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CBR offers multiple pricing options to bank your child's cord blood and cord tissue. Learn more about our cord blood banking cost today!
There is usually a one-time processing/preparation cord blood banking cost fee of around $2,000. First year fees on average can range anywhere from $500 to $2,000. There will be some kind of shipping charge, usually around $150.
Although commercial cord blood banks often bill their services as "biological insurance" against future diseases, the blood doesn’t often get used. One study says the chance that a child will use their cord blood over their lifetime is between 1 in 400 and 1 in 200,000.
Family cord blood banks charge a first-year processing fee that ranges from about $1,000 to $3,000, plus annual storage costs of about $90 to $175.
Learn the difference between public and private banking for cord blood and understand all the costs associated with storing your child's cord blood.
Compare costs and services for saving umbilical cord blood, cord tissue, and placenta tissue stem cells. Americord’s® highest quality cord blood banking, friendly customer service, and affordable pricing have made us a leader in the industry. When considering cord blood, cord tissue, and placenta tissue banking, you want all of the facts.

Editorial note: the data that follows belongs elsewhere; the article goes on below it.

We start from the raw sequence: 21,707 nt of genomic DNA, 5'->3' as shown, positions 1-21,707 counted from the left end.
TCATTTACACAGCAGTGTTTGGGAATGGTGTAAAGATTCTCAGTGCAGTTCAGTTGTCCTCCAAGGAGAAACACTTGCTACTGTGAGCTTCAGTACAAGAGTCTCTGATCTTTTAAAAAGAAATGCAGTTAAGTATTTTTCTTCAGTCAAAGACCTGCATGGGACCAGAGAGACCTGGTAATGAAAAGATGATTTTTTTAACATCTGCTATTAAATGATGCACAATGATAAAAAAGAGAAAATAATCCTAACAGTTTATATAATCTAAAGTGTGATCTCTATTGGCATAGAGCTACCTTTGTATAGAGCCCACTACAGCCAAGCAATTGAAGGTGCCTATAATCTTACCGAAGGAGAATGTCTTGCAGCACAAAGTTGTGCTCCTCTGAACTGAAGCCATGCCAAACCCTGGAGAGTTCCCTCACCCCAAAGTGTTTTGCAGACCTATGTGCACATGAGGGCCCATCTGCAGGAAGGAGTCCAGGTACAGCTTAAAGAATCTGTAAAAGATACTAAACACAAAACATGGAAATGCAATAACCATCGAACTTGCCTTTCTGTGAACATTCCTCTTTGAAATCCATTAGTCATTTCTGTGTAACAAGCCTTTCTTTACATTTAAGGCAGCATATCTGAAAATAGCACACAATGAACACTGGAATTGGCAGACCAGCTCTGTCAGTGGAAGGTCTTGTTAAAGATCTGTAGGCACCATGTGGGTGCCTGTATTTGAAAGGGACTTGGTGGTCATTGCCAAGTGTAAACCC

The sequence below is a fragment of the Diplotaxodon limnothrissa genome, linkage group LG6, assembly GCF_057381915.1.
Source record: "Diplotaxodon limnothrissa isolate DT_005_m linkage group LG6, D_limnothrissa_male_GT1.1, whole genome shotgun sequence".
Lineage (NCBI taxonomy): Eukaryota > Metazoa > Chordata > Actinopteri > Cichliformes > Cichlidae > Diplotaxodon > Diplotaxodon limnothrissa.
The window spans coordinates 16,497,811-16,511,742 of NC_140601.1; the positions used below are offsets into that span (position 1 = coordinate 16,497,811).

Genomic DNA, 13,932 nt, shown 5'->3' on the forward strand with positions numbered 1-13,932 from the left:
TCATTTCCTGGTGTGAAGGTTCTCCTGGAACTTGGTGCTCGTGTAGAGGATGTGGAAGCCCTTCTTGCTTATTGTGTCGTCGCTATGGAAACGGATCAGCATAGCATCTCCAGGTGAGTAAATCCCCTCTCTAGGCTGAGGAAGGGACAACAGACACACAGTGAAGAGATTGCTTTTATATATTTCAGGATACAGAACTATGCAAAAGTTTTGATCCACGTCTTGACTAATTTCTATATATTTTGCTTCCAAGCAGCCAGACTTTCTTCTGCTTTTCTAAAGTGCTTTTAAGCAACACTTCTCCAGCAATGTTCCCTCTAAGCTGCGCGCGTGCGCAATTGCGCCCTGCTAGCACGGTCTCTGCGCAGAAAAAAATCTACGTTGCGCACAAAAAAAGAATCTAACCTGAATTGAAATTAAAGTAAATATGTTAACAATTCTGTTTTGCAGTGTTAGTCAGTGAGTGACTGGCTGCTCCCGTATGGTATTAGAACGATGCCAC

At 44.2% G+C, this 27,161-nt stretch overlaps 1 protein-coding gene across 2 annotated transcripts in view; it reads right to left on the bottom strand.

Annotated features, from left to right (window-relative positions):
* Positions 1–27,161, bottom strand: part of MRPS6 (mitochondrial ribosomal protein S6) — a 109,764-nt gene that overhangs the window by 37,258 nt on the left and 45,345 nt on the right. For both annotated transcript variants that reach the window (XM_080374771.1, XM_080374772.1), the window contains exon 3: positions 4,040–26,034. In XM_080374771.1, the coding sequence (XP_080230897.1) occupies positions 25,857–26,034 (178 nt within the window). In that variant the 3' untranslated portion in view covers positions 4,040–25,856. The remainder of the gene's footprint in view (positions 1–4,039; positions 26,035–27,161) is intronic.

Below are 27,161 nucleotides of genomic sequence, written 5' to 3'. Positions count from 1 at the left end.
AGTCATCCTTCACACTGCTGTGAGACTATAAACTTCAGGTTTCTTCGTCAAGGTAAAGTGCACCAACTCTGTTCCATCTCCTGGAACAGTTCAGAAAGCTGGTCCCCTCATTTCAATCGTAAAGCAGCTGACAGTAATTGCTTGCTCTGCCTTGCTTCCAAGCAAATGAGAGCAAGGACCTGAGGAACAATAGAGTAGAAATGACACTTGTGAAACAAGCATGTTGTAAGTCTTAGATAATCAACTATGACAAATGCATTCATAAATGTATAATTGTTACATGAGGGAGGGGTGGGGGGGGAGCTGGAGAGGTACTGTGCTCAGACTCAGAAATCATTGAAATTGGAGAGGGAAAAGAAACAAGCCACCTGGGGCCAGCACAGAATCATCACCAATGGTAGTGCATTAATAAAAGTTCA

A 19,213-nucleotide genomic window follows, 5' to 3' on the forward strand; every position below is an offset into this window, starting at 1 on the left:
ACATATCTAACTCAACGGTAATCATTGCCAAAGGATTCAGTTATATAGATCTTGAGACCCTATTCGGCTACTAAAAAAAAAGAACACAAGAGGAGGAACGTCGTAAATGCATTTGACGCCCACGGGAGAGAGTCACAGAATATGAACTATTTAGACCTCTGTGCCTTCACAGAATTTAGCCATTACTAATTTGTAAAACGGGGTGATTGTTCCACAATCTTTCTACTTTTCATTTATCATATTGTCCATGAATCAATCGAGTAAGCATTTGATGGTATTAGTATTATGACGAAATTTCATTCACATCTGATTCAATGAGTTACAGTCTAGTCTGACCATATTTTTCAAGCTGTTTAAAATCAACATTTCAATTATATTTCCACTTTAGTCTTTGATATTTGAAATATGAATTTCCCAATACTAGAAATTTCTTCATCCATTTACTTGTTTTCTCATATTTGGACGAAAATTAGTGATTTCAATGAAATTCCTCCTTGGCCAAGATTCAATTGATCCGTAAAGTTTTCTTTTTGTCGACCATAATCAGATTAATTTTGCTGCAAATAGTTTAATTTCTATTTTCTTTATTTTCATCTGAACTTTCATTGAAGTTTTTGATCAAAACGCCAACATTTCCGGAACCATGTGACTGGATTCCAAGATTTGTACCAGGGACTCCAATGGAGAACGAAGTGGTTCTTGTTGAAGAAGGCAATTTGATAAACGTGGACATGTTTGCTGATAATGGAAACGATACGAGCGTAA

Get pricing for ViaCord's cord blood and cord tissue banking services. It's more affordable than you think.
Public cord blood banking is completely free (collecting, testing, processing, and storing), but private cord blood banking costs between $1,400 and $2,300 for collecting, testing, and registering, plus between $95 and $125 per year for storing.
Private cord blood banking can be expensive. Depending on the bank, current promotions and whether you're storing cord blood, cord tissue or both, initial processing fees can run from roughly $500 to $2,500, with annual storage fees of $100 to $300 each year thereafter.
Private cord blood banking costs $2,000 to $3,000 for the initial fee, and around another $100 per year for storage. While that may seem like a hefty price tag, many expectant parents may see it as an investment in their child's long-term health.